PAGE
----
Qualified Mortgage Insurance Premium

DEFINITION of 'Qualified Mortgage Insurance Premium'

Qualified mortgage insurance premiums (MIPs) are paid by homeowners who take out Federal Housing Administration (FHA) loans. Until the 2017 Tax Cut and Jobs Act, qualified mortgage insurance premiums could be deducted in addition to allowable mortgage interest.

BREAKING DOWN 'Qualified Mortgage Insurance Premium'

Qualified mortgage insurance premiums are a tool used by FHA mortgage lenders to protect themselves against higher-risk borrowers, since FHA loans can be had with a down payment of as little as 3.5% and with a credit score as low as 500. Unlike conventional loans, where lenders require borrowers to pay for a mortgage insurance policy only if the amount of the down payment is less than 20% of the purchase price of the property, FHA mortgages require every borrower to pay MIPs.

Each loan requires both an upfront premium of 1.75% of the loan amount, paid when the loan is issued, and an annual premium of 0.45% to 1.05%, depending on the term of the loan, the size of the loan and the loan-to-value ratio. The annual premium is divided into monthly payments and added to the loan payment. For loans where the borrower puts down 10% or more, the monthly premiums can be canceled after 11 years; for the rest, they last the full term of the loan. 

Borrowers who can qualify for a conventional loan, even with mortgage insurance, should look at both types to see which will be the better deal. Those with lower credit scores may do better with an FHA mortgage, though, especially if they have enough to put down 10%.

Qualified Mortgage Insurance Premiums and Taxes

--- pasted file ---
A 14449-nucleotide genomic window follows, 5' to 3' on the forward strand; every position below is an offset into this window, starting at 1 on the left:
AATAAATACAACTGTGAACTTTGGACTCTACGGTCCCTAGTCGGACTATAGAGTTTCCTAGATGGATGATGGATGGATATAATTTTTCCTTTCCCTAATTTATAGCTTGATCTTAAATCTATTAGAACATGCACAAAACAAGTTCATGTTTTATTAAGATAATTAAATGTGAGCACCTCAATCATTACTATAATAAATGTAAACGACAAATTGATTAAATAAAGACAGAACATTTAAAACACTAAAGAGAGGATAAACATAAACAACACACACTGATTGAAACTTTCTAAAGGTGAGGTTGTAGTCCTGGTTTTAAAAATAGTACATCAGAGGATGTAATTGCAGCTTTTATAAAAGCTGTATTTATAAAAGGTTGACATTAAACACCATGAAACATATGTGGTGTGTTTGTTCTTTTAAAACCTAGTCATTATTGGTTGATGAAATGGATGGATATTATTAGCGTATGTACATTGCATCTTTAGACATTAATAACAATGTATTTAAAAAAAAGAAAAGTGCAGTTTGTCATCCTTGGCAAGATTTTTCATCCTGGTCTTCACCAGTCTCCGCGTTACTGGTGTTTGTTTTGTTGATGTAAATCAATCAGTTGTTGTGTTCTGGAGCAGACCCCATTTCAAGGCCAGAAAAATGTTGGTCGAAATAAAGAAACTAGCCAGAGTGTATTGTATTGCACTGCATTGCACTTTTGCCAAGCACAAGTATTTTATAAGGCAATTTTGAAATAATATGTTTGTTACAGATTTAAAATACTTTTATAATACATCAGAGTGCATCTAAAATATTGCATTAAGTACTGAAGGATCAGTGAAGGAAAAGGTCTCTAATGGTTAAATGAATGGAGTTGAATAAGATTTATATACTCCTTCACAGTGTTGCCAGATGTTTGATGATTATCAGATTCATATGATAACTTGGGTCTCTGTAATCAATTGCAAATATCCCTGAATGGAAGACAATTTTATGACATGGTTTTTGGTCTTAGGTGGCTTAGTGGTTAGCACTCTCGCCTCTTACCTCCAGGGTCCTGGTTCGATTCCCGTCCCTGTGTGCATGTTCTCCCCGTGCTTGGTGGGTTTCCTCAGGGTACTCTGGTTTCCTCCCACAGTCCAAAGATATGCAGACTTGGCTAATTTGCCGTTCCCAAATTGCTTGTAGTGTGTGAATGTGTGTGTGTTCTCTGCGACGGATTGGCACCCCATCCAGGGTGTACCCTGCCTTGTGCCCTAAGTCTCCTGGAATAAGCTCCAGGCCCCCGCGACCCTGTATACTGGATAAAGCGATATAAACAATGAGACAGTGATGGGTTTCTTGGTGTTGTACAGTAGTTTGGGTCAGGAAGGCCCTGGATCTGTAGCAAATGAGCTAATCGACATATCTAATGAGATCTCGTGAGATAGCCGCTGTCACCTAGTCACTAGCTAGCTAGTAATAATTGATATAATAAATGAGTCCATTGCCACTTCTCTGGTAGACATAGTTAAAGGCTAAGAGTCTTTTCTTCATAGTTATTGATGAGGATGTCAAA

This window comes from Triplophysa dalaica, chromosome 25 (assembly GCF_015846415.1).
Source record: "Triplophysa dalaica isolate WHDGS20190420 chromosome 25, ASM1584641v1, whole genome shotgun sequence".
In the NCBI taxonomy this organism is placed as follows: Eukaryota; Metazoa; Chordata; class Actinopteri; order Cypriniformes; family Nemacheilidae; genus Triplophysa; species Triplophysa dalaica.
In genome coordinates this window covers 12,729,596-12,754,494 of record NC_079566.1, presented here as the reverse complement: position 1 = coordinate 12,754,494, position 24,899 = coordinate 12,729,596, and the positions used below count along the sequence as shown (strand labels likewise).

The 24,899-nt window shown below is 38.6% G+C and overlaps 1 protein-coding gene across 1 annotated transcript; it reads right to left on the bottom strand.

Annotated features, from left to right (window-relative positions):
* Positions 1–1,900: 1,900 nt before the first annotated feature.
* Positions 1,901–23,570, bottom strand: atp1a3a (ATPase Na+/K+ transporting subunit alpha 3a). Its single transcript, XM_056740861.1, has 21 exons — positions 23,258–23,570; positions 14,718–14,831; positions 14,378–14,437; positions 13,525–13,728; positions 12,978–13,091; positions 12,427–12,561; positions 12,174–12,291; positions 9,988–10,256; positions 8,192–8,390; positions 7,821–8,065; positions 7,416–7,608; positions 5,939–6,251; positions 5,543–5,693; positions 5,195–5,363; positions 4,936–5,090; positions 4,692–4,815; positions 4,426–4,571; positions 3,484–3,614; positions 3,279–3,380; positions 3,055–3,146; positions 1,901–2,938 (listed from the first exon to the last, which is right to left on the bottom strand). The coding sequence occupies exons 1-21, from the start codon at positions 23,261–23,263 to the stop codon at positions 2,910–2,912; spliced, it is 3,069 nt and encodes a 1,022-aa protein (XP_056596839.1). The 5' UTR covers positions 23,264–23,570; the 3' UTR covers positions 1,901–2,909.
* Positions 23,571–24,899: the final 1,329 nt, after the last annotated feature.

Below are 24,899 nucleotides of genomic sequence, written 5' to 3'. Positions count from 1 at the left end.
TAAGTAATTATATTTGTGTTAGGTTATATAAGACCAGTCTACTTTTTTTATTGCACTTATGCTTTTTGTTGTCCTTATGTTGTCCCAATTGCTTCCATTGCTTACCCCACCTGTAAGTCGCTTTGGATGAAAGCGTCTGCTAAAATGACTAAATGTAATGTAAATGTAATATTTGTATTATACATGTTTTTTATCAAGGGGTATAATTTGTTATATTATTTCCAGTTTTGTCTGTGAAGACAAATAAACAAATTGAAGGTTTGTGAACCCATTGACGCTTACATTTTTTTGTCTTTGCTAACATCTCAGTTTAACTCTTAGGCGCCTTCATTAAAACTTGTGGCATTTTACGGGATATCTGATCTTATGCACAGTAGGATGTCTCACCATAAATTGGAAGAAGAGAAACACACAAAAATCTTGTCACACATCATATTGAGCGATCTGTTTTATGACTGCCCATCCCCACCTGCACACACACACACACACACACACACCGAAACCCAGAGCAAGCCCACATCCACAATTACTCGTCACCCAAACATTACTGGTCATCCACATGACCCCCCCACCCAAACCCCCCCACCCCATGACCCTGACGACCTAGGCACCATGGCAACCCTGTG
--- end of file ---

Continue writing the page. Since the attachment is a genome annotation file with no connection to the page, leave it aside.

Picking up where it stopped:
Every year, your lender is required to send both you and the IRS a copy of Form 1098, the mortgage interest statement. This form lists home-related payments over the past year that can affect your income taxes, including mortgage interest received by the lender, property taxes paid by the lender on your behalf and mortgage insurance premiums you've paid. The total amount of the insurance premiums will be in box 4 of the form.

The mortgage-insurance deduction was available for both for private mortgage insurance (PMI) on conventional loans and mortgage insurance premiums on FHA loans. To claim a deduction for either type of mortgage insurance, you must itemize your deductions using schedule A. There's a space to enter the amount in the "interest you paid" section of schedule A.

The deduction for these premiums expired on Dec. 31, 2017, thanks to the passage of the Tax Cuts and Jobs Act. However, when President Trump signed the Bipartisan Budget Act of 2018, it included more than 30 tax extensions retroactive to 2017. Mortgage insurance premiums were one of them. Whether the deduction will be available for 2018 taxes remains to be seen. Congress would need to act to reauthorize it. For now, mortgage insurance premium payments are not deductible.

But even when they were legal, not everyone could take them. The deduction for qualified mortgage insurance premiums phased out quickly if the borrower's adjusted gross income (AGI) was more than $100,000. The deduction was reduced by 10% for every $1,000 of adjusted gross income over $100,000. If their adjusted gross income was over $109,000, borrowers could not claim the deduction at all. If their filing status was "married, filing separately," the reduction started at an adjusted gross income of $50,000, with the deduction reduced by 10% for every $500 over the limit. It disappeared with AGIs above $54,500.

As noted earlier, to take the deduction, the borrower has to file Schedule A, itemizing their deductions. With the standard deduction nearly doubling for tax years 2018-2025 – and the state and local tax (SALT) deduction dropping to a limit of $10,000 – far fewer people are expected to itemize their taxes. The Tax Policy Center estimates that just over 10% of taxpayers will elect to itemize under the new law; according to IRS data, the figure up to now has been around 30%. 

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